Online accounts have to be kept safe from hackers
- Posted by - Mark Campus
- On -
We have to deal with the hundreds of applications and online accounts over here every day which requires us to input our personal data like our names, phone numbers, locations, passwords to create a profile. One way or the other, however, we put it, our existence is scattered across the internet.
We likely have accounts at forums or dating sites that we haven’t been to in a decade, and each and every one of those accounts is a potential avenue into our private life for a hacker; Hence the need to secure them.
These are some of the best ways to keep those online accounts secure—and they’re all brief and easy to do, so no excuses.
If you visit a particular account once in a blue moon or never at all, now is the time to close it. Because guess what happens to your old unused online accounts on the web? They get hacked! And sometimes they lead the way to the more valuable accounts that you really do care about. It really makes a lot of sense to stick to a few active accounts that you can manage so that you get fewer usernames and passwords to worry about.
Speaking of usernames and passwords, do away with all those sticky notes with your passwords scrawled on them. There are apps that can help out here. Password managers like 1Password keep all your passwords and important information protected behind your Master Password. It has extensions or plug-ins for all the major browsers, and can securely store other things, like credit cards, bank accounts, and licenses. You can save all the entries from a web page form, so you can remember answers to security questions or other information.
⦁ Add two-factor verification: This means that even if someone gets ahold of your username and password, they won’t be able to log into any of your online accounts on a new device without an extra code delivered over SMS or through an app. This also means they’ll need physical access to your devices. You can set it up on most online accounts, including ones for Apple, Google, and Microsoft.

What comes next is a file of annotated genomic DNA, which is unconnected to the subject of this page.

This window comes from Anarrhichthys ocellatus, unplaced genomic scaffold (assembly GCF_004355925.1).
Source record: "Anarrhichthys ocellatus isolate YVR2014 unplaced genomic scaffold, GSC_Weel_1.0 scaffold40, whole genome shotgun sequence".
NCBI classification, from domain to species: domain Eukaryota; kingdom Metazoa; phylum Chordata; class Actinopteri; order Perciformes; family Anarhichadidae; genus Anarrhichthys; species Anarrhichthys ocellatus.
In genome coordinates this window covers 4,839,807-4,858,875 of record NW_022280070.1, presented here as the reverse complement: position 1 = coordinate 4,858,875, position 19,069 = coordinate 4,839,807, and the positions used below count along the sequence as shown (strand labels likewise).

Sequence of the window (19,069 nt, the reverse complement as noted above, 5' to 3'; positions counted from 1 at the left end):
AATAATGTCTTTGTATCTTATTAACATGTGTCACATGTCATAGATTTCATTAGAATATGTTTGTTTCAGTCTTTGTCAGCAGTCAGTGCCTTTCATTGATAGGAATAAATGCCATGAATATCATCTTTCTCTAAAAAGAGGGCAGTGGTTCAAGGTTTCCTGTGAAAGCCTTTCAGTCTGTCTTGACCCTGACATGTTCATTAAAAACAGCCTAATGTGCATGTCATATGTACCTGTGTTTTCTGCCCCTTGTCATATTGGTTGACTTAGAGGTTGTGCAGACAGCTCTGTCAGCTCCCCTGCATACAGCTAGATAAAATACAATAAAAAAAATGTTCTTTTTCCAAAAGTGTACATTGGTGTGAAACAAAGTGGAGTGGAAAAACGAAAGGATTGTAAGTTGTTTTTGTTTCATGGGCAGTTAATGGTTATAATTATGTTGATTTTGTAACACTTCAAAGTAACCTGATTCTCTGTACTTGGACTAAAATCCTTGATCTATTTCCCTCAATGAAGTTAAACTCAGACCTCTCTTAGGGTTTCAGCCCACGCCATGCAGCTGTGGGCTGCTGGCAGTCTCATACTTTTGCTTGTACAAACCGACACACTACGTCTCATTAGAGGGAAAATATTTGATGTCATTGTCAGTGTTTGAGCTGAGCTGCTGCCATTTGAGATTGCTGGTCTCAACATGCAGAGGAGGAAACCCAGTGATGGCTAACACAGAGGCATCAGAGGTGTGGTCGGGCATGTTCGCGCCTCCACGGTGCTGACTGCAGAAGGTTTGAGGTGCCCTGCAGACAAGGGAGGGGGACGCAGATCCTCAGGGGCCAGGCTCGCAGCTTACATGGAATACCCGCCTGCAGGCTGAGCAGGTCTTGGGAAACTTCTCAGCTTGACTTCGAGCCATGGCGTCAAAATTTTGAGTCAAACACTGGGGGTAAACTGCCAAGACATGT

Monitor your account activity: Many of your online accounts let you check up on the recent activity. Make this a regular task to make sure nothing seems off. You can typically log out of all sessions but the current one, and revoke account authorizations for any devices you don’t recognize.
⦁ Delete third-party account connections: Keep these connections to a minimum and remove any you’re not using, to prevent any potential medium for hackers to get to you. You can easily manage your connected apps online for your Facebook, Twitter, and Google.
⦁ Trust no one: Be careful not to trust anyone. Be wary of profiles that send you to spam messages or social media messages with malicious content. Also, be careful of following links without any context and be aware that phishing scams continue to get smarter and trickier to identify.
Think before you click and read up on the latest threats.
If you get kicked out of your Facebook account by someone, you can get your friends to let you back in, as long as you tell Facebook who you trust beforehand—go to Security in Settings to set this up. Facebook sends your friends one-off codes you can use to regain access, codes which they’re told to only pass on to you. It’s that simple.
⦁ Stay informed: One of the easiest but most effective ways of keeping your accounts secure is just to stay up to date with the tech news. If you know about the latest threats and breaches, and how to deal with them, you won’t be caught out.
⦁ Add PIN code protection: This is the most basic security tip that most of us are aware of and currently practicing. A PIN code or password login on your phone or laptop is all that stands between your phone and passing strangers, so if you haven’t set one in place, please do now. Whether your devices offer password protection, or fingerprint ID sensing, or facial recognition, or iris scanning, make sure there’s something there that stops other people from logging in. Case closed.
⦁ Watch what you share online: Make sure personal details that can be used to verify your identity, like your home address, your birthday, or even what soccer team you support (is that your “secret security question”?) aren’t all over your online accounts’ profiles.
Mark Campus is a content marketer who owns Keenan’s room. A writer by day and a reader by night, he is loath to discuss himself in third person.